NuGet Packages
  • 04 Oct 2023
  • 4 Minutes to read
  • Dark
  • PDF

NuGet Packages

  • Dark
  • PDF

Article Summary

CI/CD for NuGet Packages & Feeds

BuildMaster can help consume and publish NuGet libraries from private feeds on ProGet or another private NuGet server.

👨‍🏫 What are Private NuGet Packages & Feeds?

NuGet is primarily used for free and open-source .NET libraries hosted at A private NuGet server like ProGet lets you host your own packages without making them public. It also can scan open-source packages for vulnerabilities and licensing issues, so you don't use unwanted packages in your applications.

This article shows you how to integrate private NuGet package feeds into your .NET build process, as well as how to build and publish your own packages using CI/CD.

Connecting to a Private NuGet Feed

Connecting BuildMaster to a private NuGet feed hosted in ProGet is easy. To do this you will need to connect your BuildMaster instance to your ProGet instance.

First, you'll need to create an API key in ProGet by navigating to "Admin Overview" > "API Key". Then from BuildMaster, you can either follow the prompt to connect to ProGet shown when you first access your instance or manually navigate to "Admin Overview" > "ProGet Integration".

From here you can enter your ProGet API key to connect BuildMaster with ProGet.

Connect ProGet

After connecting, you'll now be able to select appropriate NuGet feeds when needed.

You can also connect to other (i.e. non-ProGet) feeds by navigating to "Admin Overview" > "Resources", and adding a NuGet feed resource.

Consuming Packages from a Private NuGet Feed

After you add a private feed, you can select it when building packages.

Build Script

From a BuildMaster Build you can also see a list of consumed packages from the “Packages and Dependencies” Tab.


Building & Publishing NuGet Packages (CI/CD)

CI/CD for NuGet presents two particular challenges:

  • An overwhelming number of packages, many of which will never be used.
  • Restrictions that leave teams unable to use approved/tested pre-release packages in production.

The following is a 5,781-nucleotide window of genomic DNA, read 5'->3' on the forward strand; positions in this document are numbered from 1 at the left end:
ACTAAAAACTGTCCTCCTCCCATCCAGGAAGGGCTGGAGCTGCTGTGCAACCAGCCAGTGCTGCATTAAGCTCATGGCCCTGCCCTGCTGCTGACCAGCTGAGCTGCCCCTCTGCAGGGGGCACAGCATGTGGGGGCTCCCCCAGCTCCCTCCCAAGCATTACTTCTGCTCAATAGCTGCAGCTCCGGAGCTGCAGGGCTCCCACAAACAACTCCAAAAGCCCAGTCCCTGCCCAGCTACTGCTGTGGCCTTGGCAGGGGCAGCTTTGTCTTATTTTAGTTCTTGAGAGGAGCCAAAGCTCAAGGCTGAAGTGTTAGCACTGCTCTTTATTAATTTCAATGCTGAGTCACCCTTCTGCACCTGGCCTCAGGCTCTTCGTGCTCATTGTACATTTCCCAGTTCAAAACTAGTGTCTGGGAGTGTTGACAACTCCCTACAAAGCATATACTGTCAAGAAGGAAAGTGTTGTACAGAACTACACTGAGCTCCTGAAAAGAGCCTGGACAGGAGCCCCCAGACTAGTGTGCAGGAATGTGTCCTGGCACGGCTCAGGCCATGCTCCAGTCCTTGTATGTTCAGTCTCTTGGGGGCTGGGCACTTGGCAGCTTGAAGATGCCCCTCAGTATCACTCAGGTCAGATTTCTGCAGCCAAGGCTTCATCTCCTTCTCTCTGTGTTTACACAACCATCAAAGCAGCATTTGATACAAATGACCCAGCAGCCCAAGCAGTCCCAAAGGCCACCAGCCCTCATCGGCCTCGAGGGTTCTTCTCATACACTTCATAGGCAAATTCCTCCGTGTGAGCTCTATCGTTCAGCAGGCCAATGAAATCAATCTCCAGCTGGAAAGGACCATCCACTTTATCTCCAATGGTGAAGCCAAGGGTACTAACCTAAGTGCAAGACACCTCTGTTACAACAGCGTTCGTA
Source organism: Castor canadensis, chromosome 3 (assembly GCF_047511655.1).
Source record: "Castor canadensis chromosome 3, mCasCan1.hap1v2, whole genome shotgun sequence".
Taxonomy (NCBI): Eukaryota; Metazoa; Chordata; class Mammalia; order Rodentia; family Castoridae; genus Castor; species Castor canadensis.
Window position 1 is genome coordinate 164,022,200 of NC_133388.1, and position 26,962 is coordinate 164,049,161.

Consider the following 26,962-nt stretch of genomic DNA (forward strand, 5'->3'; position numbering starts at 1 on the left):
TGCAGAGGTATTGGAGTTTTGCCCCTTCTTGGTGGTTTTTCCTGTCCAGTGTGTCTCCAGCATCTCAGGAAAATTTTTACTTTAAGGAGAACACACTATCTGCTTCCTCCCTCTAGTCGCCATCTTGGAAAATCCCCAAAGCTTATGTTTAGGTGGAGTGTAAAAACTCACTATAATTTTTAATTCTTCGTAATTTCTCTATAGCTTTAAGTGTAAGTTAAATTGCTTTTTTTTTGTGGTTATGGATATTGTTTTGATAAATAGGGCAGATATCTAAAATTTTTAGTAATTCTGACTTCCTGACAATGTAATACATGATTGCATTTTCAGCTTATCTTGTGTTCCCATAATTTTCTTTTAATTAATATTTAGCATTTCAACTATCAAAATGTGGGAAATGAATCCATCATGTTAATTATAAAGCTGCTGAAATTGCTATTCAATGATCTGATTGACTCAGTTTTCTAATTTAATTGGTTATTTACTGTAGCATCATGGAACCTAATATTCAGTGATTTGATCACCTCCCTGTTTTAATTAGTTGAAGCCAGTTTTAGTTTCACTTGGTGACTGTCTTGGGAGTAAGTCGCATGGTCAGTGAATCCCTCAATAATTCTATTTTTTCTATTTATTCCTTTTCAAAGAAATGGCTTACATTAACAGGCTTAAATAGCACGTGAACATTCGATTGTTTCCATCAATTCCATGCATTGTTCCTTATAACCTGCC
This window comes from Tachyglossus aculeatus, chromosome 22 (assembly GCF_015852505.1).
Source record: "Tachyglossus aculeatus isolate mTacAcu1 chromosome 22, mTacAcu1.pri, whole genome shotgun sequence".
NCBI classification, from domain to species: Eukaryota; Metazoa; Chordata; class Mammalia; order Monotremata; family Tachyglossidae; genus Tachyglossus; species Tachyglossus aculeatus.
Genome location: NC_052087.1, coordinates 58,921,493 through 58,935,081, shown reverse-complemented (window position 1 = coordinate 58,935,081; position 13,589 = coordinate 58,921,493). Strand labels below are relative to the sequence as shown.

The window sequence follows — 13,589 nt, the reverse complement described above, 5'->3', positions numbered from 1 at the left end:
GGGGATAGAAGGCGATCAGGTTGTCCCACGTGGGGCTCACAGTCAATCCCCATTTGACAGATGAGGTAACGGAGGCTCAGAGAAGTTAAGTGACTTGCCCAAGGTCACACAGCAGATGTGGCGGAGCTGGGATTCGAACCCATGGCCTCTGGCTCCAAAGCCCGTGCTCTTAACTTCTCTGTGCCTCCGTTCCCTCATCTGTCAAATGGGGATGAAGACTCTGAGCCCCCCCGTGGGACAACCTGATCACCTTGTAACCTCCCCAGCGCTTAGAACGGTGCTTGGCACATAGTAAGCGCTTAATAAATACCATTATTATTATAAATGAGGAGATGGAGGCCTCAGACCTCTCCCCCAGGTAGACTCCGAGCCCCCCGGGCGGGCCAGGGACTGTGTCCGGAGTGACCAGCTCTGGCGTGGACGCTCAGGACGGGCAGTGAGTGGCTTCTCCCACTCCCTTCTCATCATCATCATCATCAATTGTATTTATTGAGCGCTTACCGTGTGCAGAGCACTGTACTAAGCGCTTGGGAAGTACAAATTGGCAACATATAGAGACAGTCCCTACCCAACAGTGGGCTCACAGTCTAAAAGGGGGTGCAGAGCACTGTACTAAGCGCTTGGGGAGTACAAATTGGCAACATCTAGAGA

BuildMaster makes this easy by following the practices from How to Use CI/CD Pipelines for Your NuGet Packages using prerelease versioning and repackaging.


Repackaging creates a new package from an existing package, using exactly the same content but changing the name. For example, Build 8 yields 1.0.0-ci.8 for testing; once approved and repackaged, a release candidate, 1.0.0-rc.8 is created. Then finally, a stable version, 1.0.0 will be created for deployment in production applications.

Step-by-Step: CI/CD for NuGet

In this section we will create a NuGet package in Buildmaster, using an ASP .NET application hosted in a GitLab repository called "VatCompLib".

This application contains libraries, necessary for a NuGet package. BuildMaster comes with an inbuilt wizard that will also walk you through these steps.

Step 1: Create application

Start by creating a new application by navigating to "Applications" and selecting "Create Application". After specifying the source and source control of your GitLab-hosted application, select the Group and Repository, and then select "Set Application Name".

Create Application 1

Select a name for your application. You can also choose to enter a description of your application. We are keeping the name the same as our application and calling it vatcomplib. Once you have entered the application name, select "Create Application".

Create Application 2

After selecting our development platform, container and deployment options, we will prepare the initial configuration. For "Project" select your .csproj file of your application. Then from "Build Configuration", select "Release".

In this guide, we will be setting both the "NuGet Package Source" and "Push to Feed" as a feed we have created on ProGet called private-nuget.

Initial Config

Our application has now been created.

Application Created

Step 2: Create Build

Now we will create our build. Navigate to "Builds" and select "Create New Build".

Create Build 1

Then select "Create New Build".

Create Build 2

Step 3: Inspect Package Contents

In this next step, we will inspect and confirm the artifacts in our build. Start by selecting "Build" and your Build number. From here, select the package from “Artifacts” under the “Build # Overview” section to be redirected to ProGet, where you can confirm the package.

Select Artifacts

That will link directly to the package that was published in ProGet.


If everything looks as expected, return to BuildMaster and select "Package Looks Good, Continue to Next Step".

Step 4: Repackage as Release Candidate

Now we will "repackage" our build to a higher-quality, release candidate. Select "deploy" in the "RC" box.

Deploy to RC 1

Then select "Deploy to RC".

Deploy to RC 2

Step 5: Repackage to a Stable (Release) Package

Finally, we will repackage it to a stable release package. Select "deploy" in the "Release" box.

Deploy to Release 1

Then select "Deploy to Release".

Deploy to Release 2

Now it has been repackaged, if we go into ProGet and navigate to “Packages” we can observe that the packages have been published.


By selecting the stable release package (vatcomplib 0.0.0) and navigating to the "History" tab we can also see a history of the repackaging in our pipeline, showing:

  1. The build yielding vatcomplib 0.0.0 -ci.1 for testing
  2. vatcomplib 0.0.0 -ci.1 repackaged to the release candidate vatcomplib 0.0.0-ri.1
  3. vatcomplib 0.0.0-ri.1 repackaged to the stable version, vatcomplib 0.0.0.


Was this article helpful?